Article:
Despite denials by the Federal Bureau of Prisons, stories continue to circulate that Bernie Madoff has cancer. More than a few people have suggested that he is getting what “he deserves” and that this is his “punishment from God”. Of course, if that is true, then we would also have to accept that all those people whose lives were turned inside out and upside down by Madoff’s thievery were also “getting what they deserved from God”.
If there is a God who controls the details of our lives at every level of specificity (a possibility I readily accept) and whose actions are immediately understandable and just from a human perspective (a position which I find preposterous), then Maddoff’s alleged cancer and the suffering that he caused are all ascribable to divine will. If however, we don’t accept the entire package as being from God, we dare not invoke God, or God’s justice, as the way to understand Madoff’s possible illness. Doing so would just have us using God as the cover for our own desire to wreck vengeance on Mr. Madoff – an entirely understandable, but equally absurd, understanding of God as nothing more than a projection of our own desire for control.
In fact, if we go down this road of too easily ascribing things to God, one could imagine a new defense against the ugliest crimes, including Bernie Madoff’s: “if God didn’t want it to happen, then God would have stopped me. The devil didn’t make me do it, God did! Blame God, not me.”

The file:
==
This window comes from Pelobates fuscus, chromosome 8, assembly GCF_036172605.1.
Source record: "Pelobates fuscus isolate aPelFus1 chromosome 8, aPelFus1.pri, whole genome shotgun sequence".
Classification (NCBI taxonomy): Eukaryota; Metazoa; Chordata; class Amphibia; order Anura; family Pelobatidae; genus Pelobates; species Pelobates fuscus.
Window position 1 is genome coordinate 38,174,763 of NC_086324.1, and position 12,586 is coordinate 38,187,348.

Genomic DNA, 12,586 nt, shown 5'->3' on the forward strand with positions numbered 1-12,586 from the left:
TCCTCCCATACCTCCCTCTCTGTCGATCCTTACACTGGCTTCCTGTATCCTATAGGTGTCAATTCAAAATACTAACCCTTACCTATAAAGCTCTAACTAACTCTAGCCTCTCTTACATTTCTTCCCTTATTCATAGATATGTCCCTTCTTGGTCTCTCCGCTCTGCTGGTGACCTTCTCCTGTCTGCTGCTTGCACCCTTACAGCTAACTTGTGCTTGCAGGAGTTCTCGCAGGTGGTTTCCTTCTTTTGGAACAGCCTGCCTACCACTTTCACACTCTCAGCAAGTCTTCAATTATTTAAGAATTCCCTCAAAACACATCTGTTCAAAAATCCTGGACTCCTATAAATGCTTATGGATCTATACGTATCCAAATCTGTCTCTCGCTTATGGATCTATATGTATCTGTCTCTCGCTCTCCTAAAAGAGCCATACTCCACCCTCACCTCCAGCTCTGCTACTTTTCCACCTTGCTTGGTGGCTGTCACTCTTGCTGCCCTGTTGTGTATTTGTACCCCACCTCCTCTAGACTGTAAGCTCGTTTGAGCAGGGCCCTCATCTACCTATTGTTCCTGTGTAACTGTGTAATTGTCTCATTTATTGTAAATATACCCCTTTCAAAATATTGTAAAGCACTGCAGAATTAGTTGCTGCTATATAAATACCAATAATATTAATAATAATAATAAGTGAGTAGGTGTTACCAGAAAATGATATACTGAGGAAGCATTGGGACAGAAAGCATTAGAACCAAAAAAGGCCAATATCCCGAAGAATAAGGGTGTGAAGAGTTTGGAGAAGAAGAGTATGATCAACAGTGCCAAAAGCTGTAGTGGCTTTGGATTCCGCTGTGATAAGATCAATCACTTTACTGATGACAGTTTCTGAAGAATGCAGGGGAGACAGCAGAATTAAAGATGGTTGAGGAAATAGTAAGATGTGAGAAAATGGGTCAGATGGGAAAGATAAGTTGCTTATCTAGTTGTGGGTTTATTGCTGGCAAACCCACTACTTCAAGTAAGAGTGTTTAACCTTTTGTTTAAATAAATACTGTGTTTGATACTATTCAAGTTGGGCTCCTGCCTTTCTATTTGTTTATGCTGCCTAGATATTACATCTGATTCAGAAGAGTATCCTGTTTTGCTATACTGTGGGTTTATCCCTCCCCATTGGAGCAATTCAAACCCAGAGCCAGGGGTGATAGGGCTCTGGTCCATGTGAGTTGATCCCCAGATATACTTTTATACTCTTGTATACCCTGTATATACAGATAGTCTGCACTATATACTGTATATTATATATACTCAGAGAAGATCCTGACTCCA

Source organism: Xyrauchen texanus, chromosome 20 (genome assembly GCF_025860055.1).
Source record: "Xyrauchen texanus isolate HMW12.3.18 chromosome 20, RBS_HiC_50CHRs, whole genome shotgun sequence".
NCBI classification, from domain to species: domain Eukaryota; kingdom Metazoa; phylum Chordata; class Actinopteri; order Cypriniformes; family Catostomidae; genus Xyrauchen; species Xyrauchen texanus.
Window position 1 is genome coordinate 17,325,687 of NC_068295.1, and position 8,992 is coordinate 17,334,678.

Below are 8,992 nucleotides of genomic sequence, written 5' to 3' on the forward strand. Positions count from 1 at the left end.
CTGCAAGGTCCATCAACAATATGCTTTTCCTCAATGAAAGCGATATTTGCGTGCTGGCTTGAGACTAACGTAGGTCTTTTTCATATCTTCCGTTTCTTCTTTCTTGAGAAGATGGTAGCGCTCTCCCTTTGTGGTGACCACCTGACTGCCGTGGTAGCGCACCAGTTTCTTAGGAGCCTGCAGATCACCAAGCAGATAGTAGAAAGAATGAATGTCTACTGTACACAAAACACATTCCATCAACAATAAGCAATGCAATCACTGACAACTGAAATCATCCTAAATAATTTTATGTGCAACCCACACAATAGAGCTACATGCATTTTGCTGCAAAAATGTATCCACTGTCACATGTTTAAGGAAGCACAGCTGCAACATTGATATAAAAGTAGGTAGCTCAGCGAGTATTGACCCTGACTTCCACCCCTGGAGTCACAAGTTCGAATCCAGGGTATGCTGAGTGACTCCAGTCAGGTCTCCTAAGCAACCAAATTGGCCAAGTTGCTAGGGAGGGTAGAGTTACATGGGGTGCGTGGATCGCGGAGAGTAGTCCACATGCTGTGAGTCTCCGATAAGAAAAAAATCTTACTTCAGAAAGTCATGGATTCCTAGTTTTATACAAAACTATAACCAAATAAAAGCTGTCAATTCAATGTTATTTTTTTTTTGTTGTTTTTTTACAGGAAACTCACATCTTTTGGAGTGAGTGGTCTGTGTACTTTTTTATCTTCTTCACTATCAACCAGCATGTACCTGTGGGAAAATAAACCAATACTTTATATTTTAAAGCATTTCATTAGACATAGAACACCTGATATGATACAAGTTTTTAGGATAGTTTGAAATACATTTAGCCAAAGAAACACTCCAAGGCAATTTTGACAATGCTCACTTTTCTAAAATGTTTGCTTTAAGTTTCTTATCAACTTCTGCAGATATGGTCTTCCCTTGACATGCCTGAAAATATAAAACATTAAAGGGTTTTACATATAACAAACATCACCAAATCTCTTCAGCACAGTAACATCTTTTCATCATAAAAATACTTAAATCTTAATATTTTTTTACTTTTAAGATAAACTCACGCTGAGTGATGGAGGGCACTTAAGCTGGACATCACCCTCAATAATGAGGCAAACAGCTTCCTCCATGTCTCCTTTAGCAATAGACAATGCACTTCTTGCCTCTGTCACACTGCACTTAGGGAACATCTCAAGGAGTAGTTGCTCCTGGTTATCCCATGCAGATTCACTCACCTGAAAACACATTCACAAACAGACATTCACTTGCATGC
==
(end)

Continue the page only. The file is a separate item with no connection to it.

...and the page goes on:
Ultimately, we can choose to ascribe all things to God. But if we do, then we need to let go of the claim that God’s logic makes sense to us. Does that mean that we should simply stop invoking divine will as a source for what happens in the universe? Not necessarily.
It simply means that we should humbly accept that if divine will is guiding everything, than it is informed by a divine purpose which is so vast and beyond our understanding, that the presence of divine will may provide some of us with genuine comfort, but it excuses nothing in terms of human behavior and explains little more.
God’s presence in our lives, whether in our misfortunes or in our triumphs, is a faith worth affirming. But that presence provides no excuse for celebrating the downfall of those we deem our enemies or for pretending that we understand how we came to “earn” the good things in our lives. Divine presence is just that – present with us and a present to us, not an explanation for us.
I don’t know if God gave Bernie Madoff cancer. We don’t even know if he has cancer. But we should all take note of the fact that how we interpret these events tells us more about ourselves — our need for vengeance, understanding of justice and the place of compassion in our lives, than it does about either Bernie Madoff or God.